Fátima Cecilia Aldrighetti had been standing outside her school in Mexico City, waiting to be picked up by her mother, who was running late. When her mother finally arrived, she was nowhere to be seen. The last sighting of the girl was on video surveillance, leaving the school with a woman that was not her mother.
Four days passed, and still, no one had seen or heard from Aldrighetti until a body was found wrapped in a garbage bag and abandoned in a rural area. The body, with signs of abuse and torture, was identified to be the seven-year-old girl.
News of her brutal murder quickly sparked outrage. A landlord tipped off a police officer about a woman who matched the description of the suspect and fled her apartment a day before the body was found. Upon further investigation, police were able to find Aldrighetti’s clothing and make arrests.
However, the authorities were criticized for handling the case poorly. Hundreds of thousands of people began tweeting the hashtag #JusticiaParaFatima in response.
“Fátima is not with us because the protocols were not followed because the institutions did not give it the attention they should have,” said the girl’s aunt, Sonia López, in an interview with BBC News.
Aldrighetti’s murder follows a week after 25-year-old Ingrid Escamilla’s body was found in her own home. A 46-year-old man was covered in her blood. According to CNN, he had told the police at the time that he had stabbed her and attempted to dispose of her body.
When pictures of Escamilla’s murdered body were leaked to the front pages of media, women’s rights advocates assembled to stand against femicides, or the sex-based killings of women.
On March 8, women took to the streets of Mexico City to stand against the femicides and treatment of the cases. This was the beginning of the 2-day strike for women’s rights and equality; the first day was a march through the streets, while March 9 was a day without women.
“The whole city went purple with us, even the Jacaranda trees. Every spray painting, broken window, fire lit, and song chanted ignited our movement and purpose. We finally were able to tell the truth that the media often twists against us,” said Sofía*, a teenager in Mexico.
According to Sofía, women arrived in groups under the threat of violence from the authorities or counter-protests.
“I felt safer walking beside women with pepper spray and hammers than what I feel on a day-to-day basis. I could feel the love from every single woman there, and I was moved by the families of murdered girls and victims of abuse marching alongside us,” Sofía said.
With “un día sin mujeres,” or a day without women, protesters amplified their message. Advocates hoped that if enough women participated and stayed home from work or school, the government would hear their calls.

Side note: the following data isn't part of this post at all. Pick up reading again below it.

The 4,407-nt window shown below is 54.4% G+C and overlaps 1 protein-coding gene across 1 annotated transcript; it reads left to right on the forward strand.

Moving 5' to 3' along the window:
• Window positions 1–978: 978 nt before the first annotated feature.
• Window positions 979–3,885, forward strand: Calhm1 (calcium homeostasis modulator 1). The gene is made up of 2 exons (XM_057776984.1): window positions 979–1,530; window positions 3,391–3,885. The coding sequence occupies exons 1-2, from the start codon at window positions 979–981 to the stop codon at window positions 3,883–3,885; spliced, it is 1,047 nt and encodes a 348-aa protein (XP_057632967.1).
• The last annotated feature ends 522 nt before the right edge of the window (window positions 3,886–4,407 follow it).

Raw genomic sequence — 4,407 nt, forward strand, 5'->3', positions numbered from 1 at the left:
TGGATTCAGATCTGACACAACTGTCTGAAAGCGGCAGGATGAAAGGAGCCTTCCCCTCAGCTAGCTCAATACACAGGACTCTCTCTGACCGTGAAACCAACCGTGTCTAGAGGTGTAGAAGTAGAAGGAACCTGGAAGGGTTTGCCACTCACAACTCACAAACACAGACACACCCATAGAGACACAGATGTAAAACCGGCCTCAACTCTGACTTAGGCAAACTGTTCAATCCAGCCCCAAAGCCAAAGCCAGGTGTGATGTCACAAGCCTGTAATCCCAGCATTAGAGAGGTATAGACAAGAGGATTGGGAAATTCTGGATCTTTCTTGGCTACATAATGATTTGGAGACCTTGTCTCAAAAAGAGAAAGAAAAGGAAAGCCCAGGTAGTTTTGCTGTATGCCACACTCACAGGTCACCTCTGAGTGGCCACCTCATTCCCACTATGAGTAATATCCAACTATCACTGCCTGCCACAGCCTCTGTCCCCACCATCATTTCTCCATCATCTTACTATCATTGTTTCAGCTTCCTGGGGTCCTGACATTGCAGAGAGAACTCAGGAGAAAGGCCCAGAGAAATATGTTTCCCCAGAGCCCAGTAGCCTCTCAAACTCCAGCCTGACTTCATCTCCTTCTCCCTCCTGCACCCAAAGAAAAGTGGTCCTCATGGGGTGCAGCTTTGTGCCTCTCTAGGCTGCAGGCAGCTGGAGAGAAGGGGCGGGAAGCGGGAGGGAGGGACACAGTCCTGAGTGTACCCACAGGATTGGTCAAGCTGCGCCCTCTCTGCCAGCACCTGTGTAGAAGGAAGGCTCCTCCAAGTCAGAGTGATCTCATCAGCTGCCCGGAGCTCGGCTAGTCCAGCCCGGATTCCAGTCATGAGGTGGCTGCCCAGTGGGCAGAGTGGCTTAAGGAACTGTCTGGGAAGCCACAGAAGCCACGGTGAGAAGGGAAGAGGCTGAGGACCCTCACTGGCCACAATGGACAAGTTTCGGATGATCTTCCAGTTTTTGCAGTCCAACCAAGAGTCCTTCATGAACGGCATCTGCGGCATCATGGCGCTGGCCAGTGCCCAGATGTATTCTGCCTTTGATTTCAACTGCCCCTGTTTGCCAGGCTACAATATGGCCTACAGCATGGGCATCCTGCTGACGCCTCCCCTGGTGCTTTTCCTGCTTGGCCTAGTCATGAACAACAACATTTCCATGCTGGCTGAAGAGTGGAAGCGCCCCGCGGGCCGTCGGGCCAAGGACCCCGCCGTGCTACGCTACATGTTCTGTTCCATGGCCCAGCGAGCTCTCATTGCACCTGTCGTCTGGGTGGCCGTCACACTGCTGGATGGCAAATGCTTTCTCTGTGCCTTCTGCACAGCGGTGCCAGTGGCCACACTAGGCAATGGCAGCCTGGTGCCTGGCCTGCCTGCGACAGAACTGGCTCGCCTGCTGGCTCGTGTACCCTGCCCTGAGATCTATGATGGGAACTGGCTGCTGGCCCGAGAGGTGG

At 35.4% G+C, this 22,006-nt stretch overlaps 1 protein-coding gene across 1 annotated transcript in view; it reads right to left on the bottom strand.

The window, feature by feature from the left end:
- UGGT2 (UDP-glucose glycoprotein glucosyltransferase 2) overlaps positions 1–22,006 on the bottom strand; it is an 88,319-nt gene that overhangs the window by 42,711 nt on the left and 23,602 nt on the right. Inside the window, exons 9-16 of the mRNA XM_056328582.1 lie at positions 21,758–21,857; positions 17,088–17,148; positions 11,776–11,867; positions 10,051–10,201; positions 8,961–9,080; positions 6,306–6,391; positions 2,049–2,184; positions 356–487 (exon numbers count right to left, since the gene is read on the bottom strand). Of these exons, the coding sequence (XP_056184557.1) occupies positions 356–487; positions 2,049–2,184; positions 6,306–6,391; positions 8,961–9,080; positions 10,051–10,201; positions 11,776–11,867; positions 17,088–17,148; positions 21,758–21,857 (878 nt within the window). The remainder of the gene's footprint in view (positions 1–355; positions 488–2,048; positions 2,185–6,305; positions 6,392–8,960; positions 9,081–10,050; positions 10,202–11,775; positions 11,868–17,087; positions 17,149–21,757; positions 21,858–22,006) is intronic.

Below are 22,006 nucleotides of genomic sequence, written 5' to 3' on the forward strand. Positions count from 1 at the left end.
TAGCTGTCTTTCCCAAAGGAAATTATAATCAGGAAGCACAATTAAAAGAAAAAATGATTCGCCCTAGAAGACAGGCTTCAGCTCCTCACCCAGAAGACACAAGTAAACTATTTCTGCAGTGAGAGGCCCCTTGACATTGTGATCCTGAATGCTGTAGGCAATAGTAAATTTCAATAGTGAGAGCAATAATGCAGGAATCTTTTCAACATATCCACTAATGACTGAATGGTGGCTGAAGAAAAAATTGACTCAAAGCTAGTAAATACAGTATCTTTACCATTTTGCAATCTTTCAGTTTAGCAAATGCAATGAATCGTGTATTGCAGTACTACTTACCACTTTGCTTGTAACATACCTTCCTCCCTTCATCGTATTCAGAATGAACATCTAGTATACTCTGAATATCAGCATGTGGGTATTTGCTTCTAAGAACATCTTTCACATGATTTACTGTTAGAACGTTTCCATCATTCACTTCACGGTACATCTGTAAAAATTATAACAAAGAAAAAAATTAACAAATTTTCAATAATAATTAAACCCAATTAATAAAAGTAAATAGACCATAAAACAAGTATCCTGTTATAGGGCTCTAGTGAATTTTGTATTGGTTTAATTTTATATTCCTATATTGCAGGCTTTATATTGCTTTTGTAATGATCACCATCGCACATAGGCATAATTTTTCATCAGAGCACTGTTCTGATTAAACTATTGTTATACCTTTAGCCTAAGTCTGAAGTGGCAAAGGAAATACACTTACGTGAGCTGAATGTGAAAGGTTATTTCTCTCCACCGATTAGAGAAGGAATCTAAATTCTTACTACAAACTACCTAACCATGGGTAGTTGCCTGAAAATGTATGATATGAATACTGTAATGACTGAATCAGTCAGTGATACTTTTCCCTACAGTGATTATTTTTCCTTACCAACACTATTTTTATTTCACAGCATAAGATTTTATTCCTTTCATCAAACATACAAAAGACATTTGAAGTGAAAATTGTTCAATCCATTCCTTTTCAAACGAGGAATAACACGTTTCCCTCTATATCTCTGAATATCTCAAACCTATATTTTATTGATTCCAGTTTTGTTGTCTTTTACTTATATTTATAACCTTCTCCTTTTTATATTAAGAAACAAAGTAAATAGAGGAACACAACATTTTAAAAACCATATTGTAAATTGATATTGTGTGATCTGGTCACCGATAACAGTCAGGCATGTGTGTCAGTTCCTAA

Mercer, a research firm in Mexico City, conducted a survey and discovered that 63% of business organizations in Mexico supported the one-day strike. According to Concanaco Servytur, if all of the women working in the companies stayed home, it could cost the economy $1.37 billion.
The protests even reached outside of Mexico.
Senior Victoria Valle Remond and sophomore Maria Valle Remond protested by going off the grid and dressing in purple for the cause.
“My sister and I were born in Mexico, and we lived there until I was five. We were lucky enough to get out of there and find a better life, but the reality is that if we had stayed, we could have been one of the many women who have gone missing or been killed at the hands of men,” Maria Valle Remond said.
For the entire day, Victoria and Maria Valle Remond were off of social media and did not respond to messages.
“If I was still in Mexico, I would be at every protest standing up for my rights as a human, but I do my best to participate here for the women that are brave enough to step out of their house every day knowing there’s a chance they won’t come back,” Maria Valle Remond said.
Victoria Valle Remond believes that it’s her responsibility to speak for those whose voices are unheard and make others aware of the strike in Mexico.
“There are countless things I can do because I live here and not in Mexico. I can walk alone with little worry, or stand to wait for a bus alone, which is a luxury that many girls my age will never get,” Victoria Valle Remond said.
Others took to Instagram, uniting the front among those in and out of Mexico to participate in the movement. The #undiasinmujeres or #undíasinnosotras has taken Instagram by storm, with over 50,000 posts between them.
“It’s important for feminists around the world to recognize the other movements that are taking place around them because none of us are fighting this battle alone,” Sofía said.
*name has been changed to protect the identity of the speaker.
México mi amor #el9ningunasemueve #undiasinnosotras #niunamenos